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Ring Ring (Digitally Remastered)
 
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Ring Ring (Digitally Remastered)

19 Feb. 2014 | Format: MP3

6.99 (VAT included if applicable)
Buy the CD album for 6.18 and get the MP3 version for FREE. Does not apply to gift orders.
Provided by Amazon EU Srl. See Terms and Conditions for important information about costs that may apply for the MP3 version in case of returns and cancellations. Complete your purchase of the CD album to save the MP3 version to your Amazon music library.
Song Title
Time
Popularity  
30
1
3:07
30
2
3:12
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3
3:04
30
4
2:49
30
5
2:34
30
6
2:52
30
7
2:54
30
8
2:51
30
9
3:18
30
10
2:46
30
11
3:02
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12
3:11
30
13
3:24
30
14
3:02
30
15
3:12
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Product details

  • Original Release Date: 1 Jan. 2001
  • Release Date: 19 Feb. 2014
  • Label: Polydor Ltd.
  • Copyright: (C) 2001 Polar Music International AB
  • Record Company Required Metadata: Music file metadata contains unique purchase identifier. Learn more.
  • Total Length: 45:18
  • Genres:
  • ASIN: B001KQFPM6
  • Average Customer Review: 4.2 out of 5 stars 57 customer reviews
  • Amazon Bestsellers Rank: 36,677 in Albums (See Top 100 in Albums)

Customer Reviews

4.2 out of 5 stars
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By Peter Durward Harris #1 HALL OF FAMETOP 50 REVIEWER on 23 Feb. 2003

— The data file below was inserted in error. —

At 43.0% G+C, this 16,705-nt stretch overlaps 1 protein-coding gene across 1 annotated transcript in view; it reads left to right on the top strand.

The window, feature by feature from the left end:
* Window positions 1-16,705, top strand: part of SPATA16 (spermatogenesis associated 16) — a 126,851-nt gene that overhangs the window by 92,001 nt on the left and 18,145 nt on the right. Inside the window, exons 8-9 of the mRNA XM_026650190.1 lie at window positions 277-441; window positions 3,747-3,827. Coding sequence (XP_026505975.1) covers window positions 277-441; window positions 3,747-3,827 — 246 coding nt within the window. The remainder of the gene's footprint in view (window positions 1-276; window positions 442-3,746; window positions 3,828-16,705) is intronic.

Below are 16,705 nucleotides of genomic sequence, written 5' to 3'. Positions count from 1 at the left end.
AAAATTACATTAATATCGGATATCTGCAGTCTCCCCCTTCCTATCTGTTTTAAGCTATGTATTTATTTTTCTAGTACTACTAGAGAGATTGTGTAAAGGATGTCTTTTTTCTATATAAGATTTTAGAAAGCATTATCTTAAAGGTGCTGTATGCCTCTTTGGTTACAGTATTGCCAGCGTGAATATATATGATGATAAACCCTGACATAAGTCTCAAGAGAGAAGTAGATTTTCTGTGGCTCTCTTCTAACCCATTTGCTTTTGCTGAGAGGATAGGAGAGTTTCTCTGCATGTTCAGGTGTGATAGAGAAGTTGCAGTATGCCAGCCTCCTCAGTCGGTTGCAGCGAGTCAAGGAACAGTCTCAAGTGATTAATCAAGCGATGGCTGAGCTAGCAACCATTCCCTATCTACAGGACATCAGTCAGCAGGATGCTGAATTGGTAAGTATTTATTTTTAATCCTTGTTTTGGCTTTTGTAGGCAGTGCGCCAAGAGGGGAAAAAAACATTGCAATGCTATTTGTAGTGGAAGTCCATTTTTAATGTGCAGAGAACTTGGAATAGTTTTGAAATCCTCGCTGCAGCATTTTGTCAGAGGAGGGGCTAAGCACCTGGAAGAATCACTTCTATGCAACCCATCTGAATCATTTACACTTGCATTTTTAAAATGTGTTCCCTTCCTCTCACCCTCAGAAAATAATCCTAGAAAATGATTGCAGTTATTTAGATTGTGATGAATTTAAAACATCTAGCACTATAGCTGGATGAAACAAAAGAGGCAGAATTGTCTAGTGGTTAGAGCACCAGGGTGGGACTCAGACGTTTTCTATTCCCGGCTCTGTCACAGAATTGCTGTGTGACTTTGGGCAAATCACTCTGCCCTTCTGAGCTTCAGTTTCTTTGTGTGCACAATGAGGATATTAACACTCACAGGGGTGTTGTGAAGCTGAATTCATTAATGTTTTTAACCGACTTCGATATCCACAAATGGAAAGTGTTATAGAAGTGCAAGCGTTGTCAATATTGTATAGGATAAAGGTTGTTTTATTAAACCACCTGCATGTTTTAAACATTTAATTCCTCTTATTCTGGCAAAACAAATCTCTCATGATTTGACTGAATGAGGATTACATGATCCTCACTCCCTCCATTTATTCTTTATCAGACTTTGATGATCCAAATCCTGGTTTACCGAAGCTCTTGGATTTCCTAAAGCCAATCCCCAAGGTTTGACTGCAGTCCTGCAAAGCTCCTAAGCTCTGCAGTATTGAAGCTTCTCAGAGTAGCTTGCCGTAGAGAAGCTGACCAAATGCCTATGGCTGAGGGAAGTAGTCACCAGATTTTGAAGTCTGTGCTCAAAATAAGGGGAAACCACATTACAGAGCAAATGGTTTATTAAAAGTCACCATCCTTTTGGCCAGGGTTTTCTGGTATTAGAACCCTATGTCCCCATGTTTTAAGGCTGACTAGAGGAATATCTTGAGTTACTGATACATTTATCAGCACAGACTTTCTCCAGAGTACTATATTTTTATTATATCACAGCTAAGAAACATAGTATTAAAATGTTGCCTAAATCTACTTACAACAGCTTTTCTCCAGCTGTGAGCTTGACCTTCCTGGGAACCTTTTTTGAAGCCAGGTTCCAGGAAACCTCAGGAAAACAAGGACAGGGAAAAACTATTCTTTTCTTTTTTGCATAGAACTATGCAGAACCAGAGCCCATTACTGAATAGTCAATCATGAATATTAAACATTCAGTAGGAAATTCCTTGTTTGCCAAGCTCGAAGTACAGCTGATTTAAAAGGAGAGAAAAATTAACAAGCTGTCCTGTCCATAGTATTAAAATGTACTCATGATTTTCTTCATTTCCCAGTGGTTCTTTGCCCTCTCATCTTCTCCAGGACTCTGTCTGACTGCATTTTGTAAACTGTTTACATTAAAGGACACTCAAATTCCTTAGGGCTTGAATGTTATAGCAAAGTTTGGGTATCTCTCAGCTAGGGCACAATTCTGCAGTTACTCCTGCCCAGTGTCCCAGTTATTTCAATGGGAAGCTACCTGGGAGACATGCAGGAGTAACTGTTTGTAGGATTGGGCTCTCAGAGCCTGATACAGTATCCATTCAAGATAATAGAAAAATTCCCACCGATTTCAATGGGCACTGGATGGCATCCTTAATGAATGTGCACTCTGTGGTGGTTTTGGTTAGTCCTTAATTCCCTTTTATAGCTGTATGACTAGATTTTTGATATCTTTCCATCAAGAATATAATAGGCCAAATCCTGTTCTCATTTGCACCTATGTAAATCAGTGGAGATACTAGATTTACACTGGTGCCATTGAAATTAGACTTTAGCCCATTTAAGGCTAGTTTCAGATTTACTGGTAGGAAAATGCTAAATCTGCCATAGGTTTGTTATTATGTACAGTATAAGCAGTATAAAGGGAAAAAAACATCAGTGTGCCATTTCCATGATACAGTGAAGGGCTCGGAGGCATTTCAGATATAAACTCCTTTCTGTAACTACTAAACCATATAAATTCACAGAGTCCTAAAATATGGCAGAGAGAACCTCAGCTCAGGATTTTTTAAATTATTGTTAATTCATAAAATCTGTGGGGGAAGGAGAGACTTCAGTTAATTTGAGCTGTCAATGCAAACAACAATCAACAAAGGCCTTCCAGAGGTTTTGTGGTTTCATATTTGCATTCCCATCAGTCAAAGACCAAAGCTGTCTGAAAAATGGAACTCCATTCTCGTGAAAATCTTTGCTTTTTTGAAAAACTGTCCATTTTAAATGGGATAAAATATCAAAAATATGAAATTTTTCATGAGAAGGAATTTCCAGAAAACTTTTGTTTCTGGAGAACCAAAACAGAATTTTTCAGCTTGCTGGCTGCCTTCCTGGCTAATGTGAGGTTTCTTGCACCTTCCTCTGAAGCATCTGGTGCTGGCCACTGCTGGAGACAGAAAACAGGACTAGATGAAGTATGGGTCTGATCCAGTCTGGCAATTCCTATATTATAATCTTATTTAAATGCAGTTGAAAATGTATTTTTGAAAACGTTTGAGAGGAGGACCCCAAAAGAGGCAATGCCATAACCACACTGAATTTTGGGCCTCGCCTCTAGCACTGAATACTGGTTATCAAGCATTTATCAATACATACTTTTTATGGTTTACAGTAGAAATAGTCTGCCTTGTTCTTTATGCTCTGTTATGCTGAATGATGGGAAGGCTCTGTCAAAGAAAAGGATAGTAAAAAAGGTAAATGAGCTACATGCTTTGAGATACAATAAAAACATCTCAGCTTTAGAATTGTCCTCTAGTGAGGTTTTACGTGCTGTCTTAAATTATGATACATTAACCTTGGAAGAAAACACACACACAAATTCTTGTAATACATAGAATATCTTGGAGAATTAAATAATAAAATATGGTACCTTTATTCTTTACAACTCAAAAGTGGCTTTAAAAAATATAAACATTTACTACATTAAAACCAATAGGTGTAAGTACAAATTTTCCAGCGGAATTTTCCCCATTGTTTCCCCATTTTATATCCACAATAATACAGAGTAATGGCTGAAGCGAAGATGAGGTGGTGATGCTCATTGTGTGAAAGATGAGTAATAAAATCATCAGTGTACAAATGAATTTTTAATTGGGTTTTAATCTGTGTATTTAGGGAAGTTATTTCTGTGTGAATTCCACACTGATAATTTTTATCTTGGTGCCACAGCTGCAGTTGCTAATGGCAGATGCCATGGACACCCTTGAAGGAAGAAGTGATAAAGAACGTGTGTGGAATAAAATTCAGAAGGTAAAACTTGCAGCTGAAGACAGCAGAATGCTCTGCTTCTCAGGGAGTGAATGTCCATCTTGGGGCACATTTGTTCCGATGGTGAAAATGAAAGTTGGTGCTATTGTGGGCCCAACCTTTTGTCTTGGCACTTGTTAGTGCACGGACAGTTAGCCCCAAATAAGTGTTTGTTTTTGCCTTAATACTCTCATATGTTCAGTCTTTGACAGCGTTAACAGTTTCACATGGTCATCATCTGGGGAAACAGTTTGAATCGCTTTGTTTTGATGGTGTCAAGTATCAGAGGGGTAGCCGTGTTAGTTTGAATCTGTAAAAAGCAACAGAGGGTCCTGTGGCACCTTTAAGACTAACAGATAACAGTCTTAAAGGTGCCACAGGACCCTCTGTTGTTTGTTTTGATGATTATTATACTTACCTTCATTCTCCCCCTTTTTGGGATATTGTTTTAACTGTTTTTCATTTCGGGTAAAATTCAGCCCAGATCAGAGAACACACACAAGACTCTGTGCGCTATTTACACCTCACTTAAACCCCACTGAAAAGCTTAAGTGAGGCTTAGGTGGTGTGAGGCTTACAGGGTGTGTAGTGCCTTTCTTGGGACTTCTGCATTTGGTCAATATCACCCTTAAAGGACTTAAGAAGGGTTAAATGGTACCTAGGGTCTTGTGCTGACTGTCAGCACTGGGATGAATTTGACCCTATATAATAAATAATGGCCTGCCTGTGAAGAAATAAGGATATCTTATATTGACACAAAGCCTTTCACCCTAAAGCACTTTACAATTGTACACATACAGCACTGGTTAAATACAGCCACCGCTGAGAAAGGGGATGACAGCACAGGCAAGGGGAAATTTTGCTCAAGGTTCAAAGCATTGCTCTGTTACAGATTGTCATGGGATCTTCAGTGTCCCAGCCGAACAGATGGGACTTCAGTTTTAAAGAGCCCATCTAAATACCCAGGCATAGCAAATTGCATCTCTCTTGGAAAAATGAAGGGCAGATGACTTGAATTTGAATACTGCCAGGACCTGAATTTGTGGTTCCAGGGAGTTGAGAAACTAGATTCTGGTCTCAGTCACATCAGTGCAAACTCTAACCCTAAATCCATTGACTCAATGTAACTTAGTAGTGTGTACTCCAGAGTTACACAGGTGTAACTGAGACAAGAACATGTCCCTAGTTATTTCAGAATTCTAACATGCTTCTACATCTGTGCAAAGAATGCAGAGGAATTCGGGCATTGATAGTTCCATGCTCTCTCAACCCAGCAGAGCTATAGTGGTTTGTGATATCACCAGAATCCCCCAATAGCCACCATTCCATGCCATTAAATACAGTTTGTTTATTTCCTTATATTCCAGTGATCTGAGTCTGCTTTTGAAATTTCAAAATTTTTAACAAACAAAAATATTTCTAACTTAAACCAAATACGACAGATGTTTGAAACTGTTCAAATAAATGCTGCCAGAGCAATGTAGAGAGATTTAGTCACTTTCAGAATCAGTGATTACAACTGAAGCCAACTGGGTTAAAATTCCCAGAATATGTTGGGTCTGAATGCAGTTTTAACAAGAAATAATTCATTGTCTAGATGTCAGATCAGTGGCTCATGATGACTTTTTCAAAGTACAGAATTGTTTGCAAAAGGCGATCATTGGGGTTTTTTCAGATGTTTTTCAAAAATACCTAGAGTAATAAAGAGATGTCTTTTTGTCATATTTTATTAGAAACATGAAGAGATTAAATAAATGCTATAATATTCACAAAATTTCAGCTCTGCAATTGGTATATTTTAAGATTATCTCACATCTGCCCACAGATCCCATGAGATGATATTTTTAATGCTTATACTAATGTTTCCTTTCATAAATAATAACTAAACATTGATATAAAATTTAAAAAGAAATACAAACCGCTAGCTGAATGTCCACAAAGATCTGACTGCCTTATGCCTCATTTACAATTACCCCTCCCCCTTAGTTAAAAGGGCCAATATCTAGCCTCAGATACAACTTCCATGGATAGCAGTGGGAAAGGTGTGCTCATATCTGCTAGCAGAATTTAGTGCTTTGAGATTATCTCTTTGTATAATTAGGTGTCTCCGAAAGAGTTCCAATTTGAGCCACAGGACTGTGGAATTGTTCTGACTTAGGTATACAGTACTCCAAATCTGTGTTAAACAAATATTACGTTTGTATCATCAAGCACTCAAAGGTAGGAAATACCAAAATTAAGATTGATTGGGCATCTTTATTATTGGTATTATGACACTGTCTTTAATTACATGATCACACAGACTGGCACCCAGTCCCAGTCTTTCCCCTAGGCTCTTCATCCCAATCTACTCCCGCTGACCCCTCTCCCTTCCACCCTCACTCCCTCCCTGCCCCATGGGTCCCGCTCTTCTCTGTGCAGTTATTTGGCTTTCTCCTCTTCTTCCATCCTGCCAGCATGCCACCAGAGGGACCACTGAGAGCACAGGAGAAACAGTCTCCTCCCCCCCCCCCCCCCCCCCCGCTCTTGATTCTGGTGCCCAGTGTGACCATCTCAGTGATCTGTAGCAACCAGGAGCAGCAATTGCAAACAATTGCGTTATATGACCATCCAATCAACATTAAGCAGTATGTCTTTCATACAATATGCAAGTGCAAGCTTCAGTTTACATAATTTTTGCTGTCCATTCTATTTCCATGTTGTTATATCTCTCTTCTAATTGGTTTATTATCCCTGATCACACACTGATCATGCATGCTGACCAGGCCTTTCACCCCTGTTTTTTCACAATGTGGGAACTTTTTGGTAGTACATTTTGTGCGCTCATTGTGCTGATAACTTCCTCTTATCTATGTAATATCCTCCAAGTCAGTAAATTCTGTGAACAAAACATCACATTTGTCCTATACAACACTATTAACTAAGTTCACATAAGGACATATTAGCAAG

Format: Audio CD
Nobody could claim that this is the best Abba album, but it is much better than some would have you believe. Indeed I prefer it to a couple of their later albums.

The title track was a hit in several European countries but not the UK, so this album never got a British release on vinyl. That is a pity, because the songs here are of a remarkably high quality. Five of them appeared on the first Greatest hits album - Ring ring, Another town another train, People need love, Nina pretty ballerina and He is your brother - every one of them superb. It might all have been different if Ring ring had been Sweden's entry in the 1973 Eurovision song contest. It came third in the qualifying contest. The Swedish public thought it should have been their entry. Voting rules were changed and Abba won for Sweden a year later with Waterloo.

Benny and Bjorn both started in Swedish folk groups, while Agnetha and Frida were Swedish pop stars, although Frida was actually born in Norway. At the time of its original release in Sweden, the name Abba had not been invented. This album provides a fascinating insight into the early development of the band. She's my kind of girl just features Benny and Bjorn. People need love features Benny and Bjorn with Svenska Flicka, but Svenska Flicka are actually Agnetha and Frida, so this (it would seem) was the first recording featuring all the Abba members, before the name existed.

This is a great album for Abba fans to have, but anybody not already familiar with their music should try some of their later albums first - I particularly recommend Arrival, The Album and Super trouper - before worrying about this.
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Format: Audio CD Verified Purchase
A review for the 2013 cd/dvd deluxe edition.